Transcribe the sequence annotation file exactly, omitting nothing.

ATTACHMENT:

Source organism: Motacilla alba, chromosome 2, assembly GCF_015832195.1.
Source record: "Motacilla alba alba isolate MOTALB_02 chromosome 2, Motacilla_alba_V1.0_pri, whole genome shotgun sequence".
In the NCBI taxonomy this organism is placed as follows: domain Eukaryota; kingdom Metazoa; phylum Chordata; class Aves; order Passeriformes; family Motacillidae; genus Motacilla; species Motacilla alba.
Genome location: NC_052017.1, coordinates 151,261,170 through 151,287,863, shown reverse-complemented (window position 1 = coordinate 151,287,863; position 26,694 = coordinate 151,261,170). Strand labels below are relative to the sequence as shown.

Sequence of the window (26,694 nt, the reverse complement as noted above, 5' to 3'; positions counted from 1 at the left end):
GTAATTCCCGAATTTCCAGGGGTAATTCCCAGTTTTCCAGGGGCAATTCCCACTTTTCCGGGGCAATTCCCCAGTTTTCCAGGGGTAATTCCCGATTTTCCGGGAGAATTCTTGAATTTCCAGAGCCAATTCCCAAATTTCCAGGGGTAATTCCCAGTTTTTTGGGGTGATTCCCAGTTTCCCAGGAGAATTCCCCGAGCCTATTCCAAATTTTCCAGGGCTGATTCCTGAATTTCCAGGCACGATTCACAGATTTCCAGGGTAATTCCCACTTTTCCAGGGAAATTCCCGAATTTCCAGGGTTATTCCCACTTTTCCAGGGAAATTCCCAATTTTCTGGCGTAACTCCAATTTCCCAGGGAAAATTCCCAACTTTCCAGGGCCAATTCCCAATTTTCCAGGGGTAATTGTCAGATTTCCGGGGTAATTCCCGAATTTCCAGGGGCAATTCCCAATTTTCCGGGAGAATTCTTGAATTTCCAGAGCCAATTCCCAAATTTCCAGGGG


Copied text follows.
Source organism: Motacilla alba, chromosome 2, assembly GCF_015832195.1.
Source record: "Motacilla alba alba isolate MOTALB_02 chromosome 2, Motacilla_alba_V1.0_pri, whole genome shotgun sequence".
In the NCBI taxonomy this organism is placed as follows: domain Eukaryota; kingdom Metazoa; phylum Chordata; class Aves; order Passeriformes; family Motacillidae; genus Motacilla; species Motacilla alba.
Genome location: NC_052017.1, coordinates 151,261,170 through 151,287,863, shown reverse-complemented (window position 1 = coordinate 151,287,863; position 26,694 = coordinate 151,261,170). Strand labels below are relative to the sequence as shown.

Sequence of the window (26,694 nt, the reverse complement as noted above, 5' to 3'; positions counted from 1 at the left end):
GTAATTCCCGAATTTCCAGGGGTAATTCCCAGTTTTCCAGGGGCAATTCCCACTTTTCCGGGGCAATTCCCCAGTTTTCCAGGGGTAATTCCCGATTTTCCGGGAGAATTCTTGAATTTCCAGAGCCAATTCCCAAATTTCCAGGGGTAATTCCCAGTTTTTTGGGGTGATTCCCAGTTTCCCAGGAGAATTCCCCGAGCCTATTCCAAATTTTCCAGGGCTGATTCCTGAATTTCCAGGCACGATTCACAGATTTCCAGGGTAATTCCCACTTTTCCAGGGAAATTCCCGAATTTCCAGGGTTATTCCCACTTTTCCAGGGAAATTCCCAATTTTCTGGCGTAACTCCAATTTCCCAGGGAAAATTCCCAACTTTCCAGGGCCAATTCCCAATTTTCCAGGGGTAATTGTCAGATTTCCGGGGTAATTCCCGAATTTCCAGGGGCAATTCCCAATTTTCCGGGAGAATTCTTGAATTTCCAGAGCCAATTCCCAAATTTCCAGGGG